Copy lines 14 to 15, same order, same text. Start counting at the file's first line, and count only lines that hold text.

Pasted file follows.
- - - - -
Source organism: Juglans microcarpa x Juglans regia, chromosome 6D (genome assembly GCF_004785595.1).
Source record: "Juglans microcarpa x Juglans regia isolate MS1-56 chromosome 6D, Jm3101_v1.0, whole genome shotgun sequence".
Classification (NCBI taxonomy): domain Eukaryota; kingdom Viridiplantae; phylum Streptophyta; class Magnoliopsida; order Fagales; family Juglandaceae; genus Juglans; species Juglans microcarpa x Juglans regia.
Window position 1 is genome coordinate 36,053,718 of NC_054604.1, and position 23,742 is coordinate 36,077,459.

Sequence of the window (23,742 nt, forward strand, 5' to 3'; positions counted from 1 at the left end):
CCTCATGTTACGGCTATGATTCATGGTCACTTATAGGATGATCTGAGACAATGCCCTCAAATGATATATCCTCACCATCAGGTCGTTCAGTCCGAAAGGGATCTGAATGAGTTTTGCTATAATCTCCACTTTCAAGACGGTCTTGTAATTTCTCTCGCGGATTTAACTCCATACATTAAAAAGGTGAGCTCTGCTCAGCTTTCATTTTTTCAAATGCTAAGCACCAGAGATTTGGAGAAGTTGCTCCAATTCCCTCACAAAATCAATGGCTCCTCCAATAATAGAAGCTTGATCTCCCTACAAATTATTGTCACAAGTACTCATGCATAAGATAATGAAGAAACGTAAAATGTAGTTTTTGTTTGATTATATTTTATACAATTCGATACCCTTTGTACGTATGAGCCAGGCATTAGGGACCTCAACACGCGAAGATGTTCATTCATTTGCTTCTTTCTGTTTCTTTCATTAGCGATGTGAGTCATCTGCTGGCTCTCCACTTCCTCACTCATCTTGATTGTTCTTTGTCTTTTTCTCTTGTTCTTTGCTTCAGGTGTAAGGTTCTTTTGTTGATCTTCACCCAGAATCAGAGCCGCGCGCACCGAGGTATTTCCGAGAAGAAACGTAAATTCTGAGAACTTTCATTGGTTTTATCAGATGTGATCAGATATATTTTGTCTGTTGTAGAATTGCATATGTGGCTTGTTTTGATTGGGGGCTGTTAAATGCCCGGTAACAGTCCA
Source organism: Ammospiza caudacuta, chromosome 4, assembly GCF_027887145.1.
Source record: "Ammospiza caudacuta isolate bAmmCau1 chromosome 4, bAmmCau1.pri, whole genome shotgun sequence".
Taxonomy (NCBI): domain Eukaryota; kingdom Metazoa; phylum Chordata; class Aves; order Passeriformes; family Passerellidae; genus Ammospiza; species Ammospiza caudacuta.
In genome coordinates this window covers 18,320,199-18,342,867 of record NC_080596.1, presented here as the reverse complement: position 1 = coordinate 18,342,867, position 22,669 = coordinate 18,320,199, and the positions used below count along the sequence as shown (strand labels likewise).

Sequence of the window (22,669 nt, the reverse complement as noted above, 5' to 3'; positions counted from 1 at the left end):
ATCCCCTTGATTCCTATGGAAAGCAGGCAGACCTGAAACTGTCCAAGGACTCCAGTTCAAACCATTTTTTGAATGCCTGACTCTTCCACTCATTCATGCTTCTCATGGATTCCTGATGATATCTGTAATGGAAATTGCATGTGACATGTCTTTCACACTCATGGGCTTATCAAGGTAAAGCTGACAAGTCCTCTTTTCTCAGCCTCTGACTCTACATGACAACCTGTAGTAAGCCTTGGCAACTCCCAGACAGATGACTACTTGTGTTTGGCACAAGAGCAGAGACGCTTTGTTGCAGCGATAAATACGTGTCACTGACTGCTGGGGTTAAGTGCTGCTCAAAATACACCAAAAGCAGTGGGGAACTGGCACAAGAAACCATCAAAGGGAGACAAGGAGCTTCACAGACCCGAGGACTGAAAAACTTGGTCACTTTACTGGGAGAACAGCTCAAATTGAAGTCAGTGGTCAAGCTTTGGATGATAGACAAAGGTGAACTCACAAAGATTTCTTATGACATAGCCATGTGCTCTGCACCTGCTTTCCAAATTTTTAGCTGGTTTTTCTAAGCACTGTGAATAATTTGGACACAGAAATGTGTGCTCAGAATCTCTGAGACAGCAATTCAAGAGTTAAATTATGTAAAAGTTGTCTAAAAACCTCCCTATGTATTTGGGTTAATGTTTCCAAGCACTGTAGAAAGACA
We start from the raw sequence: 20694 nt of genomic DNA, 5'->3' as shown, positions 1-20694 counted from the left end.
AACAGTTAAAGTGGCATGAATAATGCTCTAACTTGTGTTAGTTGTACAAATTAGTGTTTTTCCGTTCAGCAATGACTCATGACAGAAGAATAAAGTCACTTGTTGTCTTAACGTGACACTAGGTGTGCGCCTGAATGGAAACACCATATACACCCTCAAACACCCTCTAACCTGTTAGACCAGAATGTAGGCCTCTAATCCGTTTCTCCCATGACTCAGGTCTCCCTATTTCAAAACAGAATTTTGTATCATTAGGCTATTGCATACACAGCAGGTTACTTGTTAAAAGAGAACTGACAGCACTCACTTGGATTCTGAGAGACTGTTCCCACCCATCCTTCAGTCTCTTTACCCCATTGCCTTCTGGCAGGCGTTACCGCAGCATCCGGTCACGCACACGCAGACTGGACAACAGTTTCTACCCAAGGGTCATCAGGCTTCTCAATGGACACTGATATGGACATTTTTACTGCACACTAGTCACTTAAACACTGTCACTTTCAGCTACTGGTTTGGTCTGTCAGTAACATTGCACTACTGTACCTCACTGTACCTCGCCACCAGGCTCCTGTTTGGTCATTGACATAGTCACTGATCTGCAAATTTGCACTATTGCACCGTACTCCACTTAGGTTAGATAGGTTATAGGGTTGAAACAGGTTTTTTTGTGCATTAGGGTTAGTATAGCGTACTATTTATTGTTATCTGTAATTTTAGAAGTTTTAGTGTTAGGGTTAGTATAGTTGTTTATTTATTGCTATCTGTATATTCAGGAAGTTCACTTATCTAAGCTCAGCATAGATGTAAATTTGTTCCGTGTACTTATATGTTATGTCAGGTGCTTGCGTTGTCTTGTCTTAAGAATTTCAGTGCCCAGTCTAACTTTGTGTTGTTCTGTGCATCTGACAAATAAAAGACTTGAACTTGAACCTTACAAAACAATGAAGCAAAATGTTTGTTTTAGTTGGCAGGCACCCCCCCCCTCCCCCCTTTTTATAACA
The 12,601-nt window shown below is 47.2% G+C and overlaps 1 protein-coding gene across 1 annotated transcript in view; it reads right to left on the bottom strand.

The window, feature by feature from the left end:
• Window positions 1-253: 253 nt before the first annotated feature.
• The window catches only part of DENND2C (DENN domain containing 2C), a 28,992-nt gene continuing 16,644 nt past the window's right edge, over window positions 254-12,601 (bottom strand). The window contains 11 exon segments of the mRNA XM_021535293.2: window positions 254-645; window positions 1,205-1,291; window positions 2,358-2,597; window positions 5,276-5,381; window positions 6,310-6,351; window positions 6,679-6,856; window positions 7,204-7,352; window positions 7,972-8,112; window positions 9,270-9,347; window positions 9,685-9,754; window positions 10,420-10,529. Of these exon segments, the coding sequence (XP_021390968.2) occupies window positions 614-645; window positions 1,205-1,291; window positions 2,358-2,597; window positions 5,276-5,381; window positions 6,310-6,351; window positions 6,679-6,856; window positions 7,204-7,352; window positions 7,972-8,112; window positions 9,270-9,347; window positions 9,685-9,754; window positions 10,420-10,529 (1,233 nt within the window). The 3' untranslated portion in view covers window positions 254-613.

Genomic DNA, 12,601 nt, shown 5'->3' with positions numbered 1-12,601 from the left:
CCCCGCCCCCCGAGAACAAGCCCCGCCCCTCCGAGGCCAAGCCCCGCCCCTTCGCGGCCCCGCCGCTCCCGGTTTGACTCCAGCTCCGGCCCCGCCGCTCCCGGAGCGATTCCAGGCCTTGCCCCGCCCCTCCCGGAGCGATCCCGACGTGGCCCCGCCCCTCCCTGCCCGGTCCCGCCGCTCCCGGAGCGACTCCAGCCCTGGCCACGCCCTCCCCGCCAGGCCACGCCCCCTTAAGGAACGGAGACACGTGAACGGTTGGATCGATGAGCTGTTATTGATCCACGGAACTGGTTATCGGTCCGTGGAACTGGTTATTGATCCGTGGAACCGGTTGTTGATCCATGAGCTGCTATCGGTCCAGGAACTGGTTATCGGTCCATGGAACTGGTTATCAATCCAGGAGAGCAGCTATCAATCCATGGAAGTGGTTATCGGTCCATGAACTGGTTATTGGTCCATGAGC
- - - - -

AACAGTTAAAGTGGCATGAATAATGCTCTAACTTGTGTTAGTTGTACAAATTAGTGTTTTTCCGTTCAGCAATGACTCATGACAGAAGAATAAAGTCACTTGTTGTCTTAACGTGACACTAGGTGTGCGCCTGAATGGAAACACCATATACACCCTCAAACACCCTCTAACCTGTTAGACCAGAATGTAGGCCTCTAATCCGTTTCTCCCATGACTCAGGTCTCCCTATTTCAAAACAGAATTTTGTATCATTAGGCTATTGCATACACAGCAGGTTACTTGTTAAAAGAGAACTGACAGCACTCACTTGGATTCTGAGAGACTGTTCCCACCCATCCTTCAGTCTCTTTACCCCATTGCCTTCTGGCAGGCGTTACCGCAGCATCCGGTCACGCACACGCAGACTGGACAACAGTTTCTACCCAAGGGTCATCAGGCTTCTCAATGGACACTGATATGGACATTTTTACTGCACACTAGTCACTTAAACACTGTCACTTTCAGCTACTGGTTTGGTCTGTCAGTAACATTGCACTACTGTACCTCACTGTACCTCGCCACCAGGCTCCTGTTTGGTCATTGACATAGTCACTGATCTGCAAATTTGCACTATTGCACCGTACTCCACTTAGGTTAGATAGGTTATAGGGTTGAAACAGGTTTTTTTGTGCATTAGGGTTAGTATAGCGTACTATTTATTGTTATCTGTAATTTTAGAAGTTTTAGTGTTAGGGTTAGTATAGTTGTTTATTTATTGCTATCTGTATATTCAGGAAGTTCACTTATCTAAGCTCAGCATAGATGTAAATTTGTTCCGTGTACTTATATGTTATGTCAGGTGCTTGCGTTGTCTTGTCTTAAGAATTTCAGTGCCCAGTCTAACTTTGTGTTGTTCTGTGCATCTGACAAATAAAAGACTTGAACTTGAACCTTACAAAACAATGAAGCAAAATGTTTGTTTTAGTTGGCAGGCACCCCCCCCCTCCCCCCTTTTTATAACA
The 12,601-nt window shown below is 47.2% G+C and overlaps 1 protein-coding gene across 1 annotated transcript in view; it reads right to left on the bottom strand.